By Danielle Kristmanson
Partner + Creative Director, Origin
There are very few marketers in our industry today that would argue the importance of research. Oddly, however, there are even fewer who actually use it. I’m not sure why this happens, but I suspect that research is the kale of marketing—we know it’s good for us, but it takes a helluva lot of work to turn it into something that we want to consume.
“For anyone who is a kale convert, I’m going to suggest you read on… because I think there’s an argument for researchthat could change your mind, too.”
Today’s marketing landscape is constantly changing and those of us responsible for marketing ski areas are understandably overwhelmed
with keeping up. Rarely do our projects have the time or budget, or our teams have the resources or know-how to conduct the research we should do. Despite this, market research is essential to your brand’s long-term success. This is where research from the Canadian Ski Council comes in. Our agency has used it in the past for a number of projects and I wanted to pass on five reasons
why you should, too:
1 RESEARCH PUTS THE CUSTOMER AT THE CENTRE OF WHAT WE DO
Too often, our marketing projects are initiated through internal demands, c-suite agendas, and departmental requests. Marketers need to remember though, that the guest is always our boss, and the only way to know what she or he wants is through research.
Understanding their needs, their motivations and their barriers to purchase should really be the driving factor for customer needs. You are not your customer and thinking that you know what they want because you’re a skier or snowboarder is not the same as knowing them through research.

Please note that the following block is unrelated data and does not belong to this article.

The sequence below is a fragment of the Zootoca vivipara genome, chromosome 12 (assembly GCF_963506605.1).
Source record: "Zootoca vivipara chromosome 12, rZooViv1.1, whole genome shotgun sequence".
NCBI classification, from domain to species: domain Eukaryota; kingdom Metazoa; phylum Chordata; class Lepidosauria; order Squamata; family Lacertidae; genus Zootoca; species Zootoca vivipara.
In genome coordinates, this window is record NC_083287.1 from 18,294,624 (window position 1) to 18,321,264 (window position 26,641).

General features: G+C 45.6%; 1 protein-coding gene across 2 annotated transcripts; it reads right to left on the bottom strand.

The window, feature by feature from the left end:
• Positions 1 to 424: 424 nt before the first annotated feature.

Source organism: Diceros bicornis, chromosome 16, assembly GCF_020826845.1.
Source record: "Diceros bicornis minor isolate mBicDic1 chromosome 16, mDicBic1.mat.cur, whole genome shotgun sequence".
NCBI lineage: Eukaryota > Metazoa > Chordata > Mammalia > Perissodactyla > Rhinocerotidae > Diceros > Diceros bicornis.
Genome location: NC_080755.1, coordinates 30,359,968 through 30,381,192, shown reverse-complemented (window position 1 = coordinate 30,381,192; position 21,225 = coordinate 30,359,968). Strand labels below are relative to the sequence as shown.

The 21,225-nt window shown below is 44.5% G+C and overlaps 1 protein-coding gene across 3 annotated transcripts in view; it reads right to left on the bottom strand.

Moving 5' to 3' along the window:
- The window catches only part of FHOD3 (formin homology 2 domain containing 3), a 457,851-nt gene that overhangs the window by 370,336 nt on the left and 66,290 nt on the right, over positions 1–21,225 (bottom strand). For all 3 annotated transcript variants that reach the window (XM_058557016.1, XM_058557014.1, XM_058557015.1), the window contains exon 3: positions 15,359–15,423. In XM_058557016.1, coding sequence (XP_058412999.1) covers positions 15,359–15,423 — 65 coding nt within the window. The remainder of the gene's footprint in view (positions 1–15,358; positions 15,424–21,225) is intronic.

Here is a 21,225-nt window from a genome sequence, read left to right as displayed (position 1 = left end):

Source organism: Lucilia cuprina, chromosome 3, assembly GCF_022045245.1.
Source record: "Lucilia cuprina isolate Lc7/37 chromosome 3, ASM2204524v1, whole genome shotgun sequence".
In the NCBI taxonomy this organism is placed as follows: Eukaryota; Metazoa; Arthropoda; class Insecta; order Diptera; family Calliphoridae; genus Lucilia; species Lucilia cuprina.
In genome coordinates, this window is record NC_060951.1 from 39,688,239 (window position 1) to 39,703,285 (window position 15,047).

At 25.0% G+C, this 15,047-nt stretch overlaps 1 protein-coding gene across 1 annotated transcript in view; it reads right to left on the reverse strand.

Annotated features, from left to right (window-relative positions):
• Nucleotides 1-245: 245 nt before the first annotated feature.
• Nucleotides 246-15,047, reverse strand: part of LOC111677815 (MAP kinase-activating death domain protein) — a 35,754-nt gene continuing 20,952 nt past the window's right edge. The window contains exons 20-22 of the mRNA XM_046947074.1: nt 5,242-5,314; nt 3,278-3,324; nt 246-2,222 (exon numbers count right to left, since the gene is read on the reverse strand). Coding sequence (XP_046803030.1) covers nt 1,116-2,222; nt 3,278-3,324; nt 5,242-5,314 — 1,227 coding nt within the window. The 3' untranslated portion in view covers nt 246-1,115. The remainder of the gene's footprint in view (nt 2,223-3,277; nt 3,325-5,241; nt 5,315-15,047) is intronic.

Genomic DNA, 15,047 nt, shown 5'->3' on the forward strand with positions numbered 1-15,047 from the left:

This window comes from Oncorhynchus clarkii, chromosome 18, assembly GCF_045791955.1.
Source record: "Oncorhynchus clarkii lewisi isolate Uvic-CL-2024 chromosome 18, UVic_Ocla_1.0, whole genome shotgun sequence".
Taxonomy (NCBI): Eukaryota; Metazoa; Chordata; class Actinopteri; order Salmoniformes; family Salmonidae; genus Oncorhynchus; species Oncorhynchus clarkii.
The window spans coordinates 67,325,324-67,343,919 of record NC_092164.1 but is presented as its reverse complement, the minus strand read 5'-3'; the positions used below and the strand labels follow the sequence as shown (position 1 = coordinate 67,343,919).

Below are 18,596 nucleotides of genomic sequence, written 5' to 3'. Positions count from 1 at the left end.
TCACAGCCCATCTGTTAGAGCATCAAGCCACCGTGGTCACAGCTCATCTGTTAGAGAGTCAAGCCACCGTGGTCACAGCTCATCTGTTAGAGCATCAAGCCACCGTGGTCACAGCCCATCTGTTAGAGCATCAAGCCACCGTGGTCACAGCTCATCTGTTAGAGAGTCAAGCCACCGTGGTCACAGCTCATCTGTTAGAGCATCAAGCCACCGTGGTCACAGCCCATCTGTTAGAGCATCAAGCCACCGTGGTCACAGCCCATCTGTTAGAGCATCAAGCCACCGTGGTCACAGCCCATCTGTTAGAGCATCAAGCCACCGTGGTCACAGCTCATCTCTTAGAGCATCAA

2 IT KEEPS OUR PROJECT LIST FOCUSED
All of us have tough jobs: juggling the demands of multiple projects, running a department (or sometimes a whole ski area), and playing many roles within our organization. Marketing research should, however, tell you what’s most important to your consumers and help focus your efforts on those activities that matter to them.
Do this work, and you’ll find that your marketing to-do list automatically prioritizes itself.
3 IT HONES OUR MESSAGING
Without a deep understanding of our audiences, we often find ourselves talking to consumers in ways that won’t alienate anyone. The result is vague, undifferentiated messaging. Research helps us anticipate their needs and wants and hone our messaging in ways that amps up our relevance and the likelihood that they’ll perk up, listen, and engage.
4 IT KEEPS US ON THE CUTTING EDGE
The research we’ve used from the Canadian Ski Council has helped us make sure that we’re constantly adapting and evolving our clients’ marketing and branding to stay relevant and adapt to changing consumer tastes or motivations. Don’t tell our creative teams I said so, but insights generated from research has driven more changes in campaign work than any brilliant idea that came out of one of their brainstorm sessions.
5 IT VALIDATES WHAT WE KNOW IN OUR GUT
And if you say, “if it’s just validating what we know, then why bother?” then you’re a ski industry marketing unicorn who hasn’t had to yield to the marketing “input” of your organization’s senior leadership or board of directors. Research provides the data that backs up your strategic approach, and it provides the clarity and
confidence we all need to back up our creative ideas and brand decision making.
We’re living in a sophisticated marketing landscape and there’s very little room for guess work. Mistakes are expensive, and research is cheaper. If you’re a Canadian Ski Council member, then it’s actually free. It’s also essential to your performance kinda like kale.
Danielle Kristmanson is a partner, Creative Director, and brand strategist at Origin, a digitally-driven, outdoor sport-focusedbranding, creative, and content agency with locations in Whistler and Montreal. Origin’s mountain resort client list includes Whistler Blackcomb, Jay Peak Resort, Squaw Valley/Alpine Meadows, Taos
Ski Valley, Visit Sun Valley, Breckenridge Resort, and Park City Mountain Resort.